After writing and reading the story about Peter's Sunday excursion around the Forest Park neighborhood, and his eventual return, my heart skipped a beat. Living through Peter's runaway events, his running through airports, and his total LOST experience was part of our life. It was what it was. Although, hours were sent explaining the whys of not losing one's family, our approach became a matter of attempting to be proactive. We put locks and hooks on doors where Peter could not reach...actually, if you walked through my house today, you would see the remnants of leftover locks, hooks, and reversed locks which had been installed in order to prevent a potential disastrous runaway. The family all put on a daily game face, we had a plan, a loosely developed plan of what we would do when we could not find Peter. Because of this extremely frequent occurrence, it appeared as if we were in some drill, a drill that had been conjured up over time by actually seeking out Peter. My voice, serving as the bell or siren, called out to Sara, Mike and the neighborhood children to start the search, as if programed, they stopped their play, whether it was soccer, or swinging on the play set, or maybe a friendly game of playing house in the backyard shed, whatever these children were engaged, they stopped, with no questions asked, and started of in the various directions in search of the lost child, of course, unbeknownst to him. He did not have any conception that he was lost and was in need of being found.
The changes a child with special needs has on one's family is profound. These changes sneak up with really such subtly that one doesn't even noticed. One is only reacting to the effect of the child in order to adjust, survive, or cope. We, as a family, did just that. We, changed our lifestyle, in order to meet the needs of Peter. It was a daily education and the book was written, the rules, the guidelines were posted as we went along. Most of the time, it was a guess. What did not work on the particular day, may work tomorrow, or maybe was never a good idea.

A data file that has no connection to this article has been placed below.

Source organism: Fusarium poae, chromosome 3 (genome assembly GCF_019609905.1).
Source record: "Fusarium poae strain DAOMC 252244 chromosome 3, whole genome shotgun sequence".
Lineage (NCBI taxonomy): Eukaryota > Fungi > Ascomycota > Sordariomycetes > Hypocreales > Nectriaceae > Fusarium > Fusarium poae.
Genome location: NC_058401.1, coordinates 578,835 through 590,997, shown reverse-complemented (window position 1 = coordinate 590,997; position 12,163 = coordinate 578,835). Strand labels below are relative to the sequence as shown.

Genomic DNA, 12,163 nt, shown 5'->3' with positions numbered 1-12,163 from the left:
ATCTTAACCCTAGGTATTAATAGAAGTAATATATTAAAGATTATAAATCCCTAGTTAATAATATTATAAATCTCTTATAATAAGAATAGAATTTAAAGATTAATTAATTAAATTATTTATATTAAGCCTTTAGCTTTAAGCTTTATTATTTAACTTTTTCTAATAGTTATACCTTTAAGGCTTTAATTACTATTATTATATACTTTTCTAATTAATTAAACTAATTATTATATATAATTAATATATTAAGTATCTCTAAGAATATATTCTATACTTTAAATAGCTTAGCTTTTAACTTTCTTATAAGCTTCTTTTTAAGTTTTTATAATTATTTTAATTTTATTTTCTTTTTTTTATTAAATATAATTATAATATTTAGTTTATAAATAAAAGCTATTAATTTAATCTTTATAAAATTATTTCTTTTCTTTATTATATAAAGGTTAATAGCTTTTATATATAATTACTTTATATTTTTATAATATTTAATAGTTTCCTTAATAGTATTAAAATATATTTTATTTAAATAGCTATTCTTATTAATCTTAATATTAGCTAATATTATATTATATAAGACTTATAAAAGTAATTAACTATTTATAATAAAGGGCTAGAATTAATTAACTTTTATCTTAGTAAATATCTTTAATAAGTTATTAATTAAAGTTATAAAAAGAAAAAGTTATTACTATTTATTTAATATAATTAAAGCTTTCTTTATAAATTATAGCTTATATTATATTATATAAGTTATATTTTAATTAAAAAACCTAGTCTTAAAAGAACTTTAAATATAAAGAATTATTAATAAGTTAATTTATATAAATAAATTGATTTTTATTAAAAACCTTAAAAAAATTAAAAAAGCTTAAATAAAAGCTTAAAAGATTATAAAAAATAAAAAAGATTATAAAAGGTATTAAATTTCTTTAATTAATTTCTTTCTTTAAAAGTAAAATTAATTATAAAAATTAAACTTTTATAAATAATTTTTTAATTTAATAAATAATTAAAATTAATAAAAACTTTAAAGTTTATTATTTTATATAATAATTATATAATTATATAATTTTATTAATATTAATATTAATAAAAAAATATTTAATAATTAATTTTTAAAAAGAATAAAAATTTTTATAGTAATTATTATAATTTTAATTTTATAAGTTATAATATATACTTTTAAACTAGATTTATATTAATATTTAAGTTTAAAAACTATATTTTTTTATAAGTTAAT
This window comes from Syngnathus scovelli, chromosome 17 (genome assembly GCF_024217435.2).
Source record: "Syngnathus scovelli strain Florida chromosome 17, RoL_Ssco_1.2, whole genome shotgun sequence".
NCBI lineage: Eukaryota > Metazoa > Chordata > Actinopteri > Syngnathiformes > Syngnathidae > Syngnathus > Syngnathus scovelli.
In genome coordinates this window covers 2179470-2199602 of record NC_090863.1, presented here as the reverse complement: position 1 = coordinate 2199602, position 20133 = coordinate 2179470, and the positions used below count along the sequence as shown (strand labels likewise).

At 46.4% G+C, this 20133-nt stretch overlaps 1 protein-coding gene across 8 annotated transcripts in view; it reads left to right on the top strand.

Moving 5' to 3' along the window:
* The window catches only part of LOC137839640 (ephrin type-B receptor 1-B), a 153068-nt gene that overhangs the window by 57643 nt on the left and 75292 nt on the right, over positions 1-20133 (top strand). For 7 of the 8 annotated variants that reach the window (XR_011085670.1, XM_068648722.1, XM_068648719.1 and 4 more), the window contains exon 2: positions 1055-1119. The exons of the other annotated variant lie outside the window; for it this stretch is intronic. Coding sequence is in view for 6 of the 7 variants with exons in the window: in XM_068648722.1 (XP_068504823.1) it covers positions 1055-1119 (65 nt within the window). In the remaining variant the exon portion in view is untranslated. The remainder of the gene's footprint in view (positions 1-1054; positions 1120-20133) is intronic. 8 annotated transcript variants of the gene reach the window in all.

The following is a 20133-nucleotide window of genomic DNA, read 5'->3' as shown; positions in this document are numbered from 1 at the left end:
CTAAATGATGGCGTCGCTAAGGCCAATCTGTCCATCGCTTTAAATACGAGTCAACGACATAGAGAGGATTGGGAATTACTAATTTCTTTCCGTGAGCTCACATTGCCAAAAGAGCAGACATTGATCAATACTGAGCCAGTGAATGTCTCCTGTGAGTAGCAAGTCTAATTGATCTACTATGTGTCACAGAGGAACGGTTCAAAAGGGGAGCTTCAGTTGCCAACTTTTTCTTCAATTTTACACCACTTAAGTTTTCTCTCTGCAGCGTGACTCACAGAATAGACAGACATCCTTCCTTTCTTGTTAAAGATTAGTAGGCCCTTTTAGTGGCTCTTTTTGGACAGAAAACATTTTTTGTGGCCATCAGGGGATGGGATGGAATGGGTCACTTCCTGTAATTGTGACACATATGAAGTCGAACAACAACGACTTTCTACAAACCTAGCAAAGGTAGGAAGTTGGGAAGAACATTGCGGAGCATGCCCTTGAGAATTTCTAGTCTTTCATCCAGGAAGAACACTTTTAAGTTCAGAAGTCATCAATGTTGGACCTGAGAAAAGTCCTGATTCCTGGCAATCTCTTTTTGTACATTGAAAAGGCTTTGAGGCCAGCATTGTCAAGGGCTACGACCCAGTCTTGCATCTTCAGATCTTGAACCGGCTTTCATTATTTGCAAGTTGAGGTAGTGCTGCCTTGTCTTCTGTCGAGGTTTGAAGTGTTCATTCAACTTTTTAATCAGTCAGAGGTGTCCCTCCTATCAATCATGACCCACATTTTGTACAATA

Peter's antics effected all of us. But, when it came to his Speedy Gonzalos moves, we devised our own way of coping. Reflecting, was it the best? Probably not, really, a good fence may have been the answer to solve the daily problem of running. At that time, that was not the answer. A fence in our neighborhood was unheard of that time, now, everyone has fences. A fence at that time was also cost prohibitive.
I know we tried the best we could. I know God gave us patience, good neighbors, and a large dose of overseeing...of course, He always was aware of Peter's wear abouts! I think of Peter, who on the major LOST day, when we found him acted as if he was being picked up by strangers, and Peter now, who hugs and appreciates his family. Peter, who now can go on trips and stays with his group. Who during his growing years learned to stay closer, that family is a "good thing".
Could someone have given us a book on how to raise this child...maybe? I can now look back and say I would not change a thing, there is a reason how this developed and formed. In the midst of the "battle", the growing, sure there were painful days and many tears, but I never lost Peter...not permanently, although, reading and reflecting I do believe...that was nothing short of a miracle!!!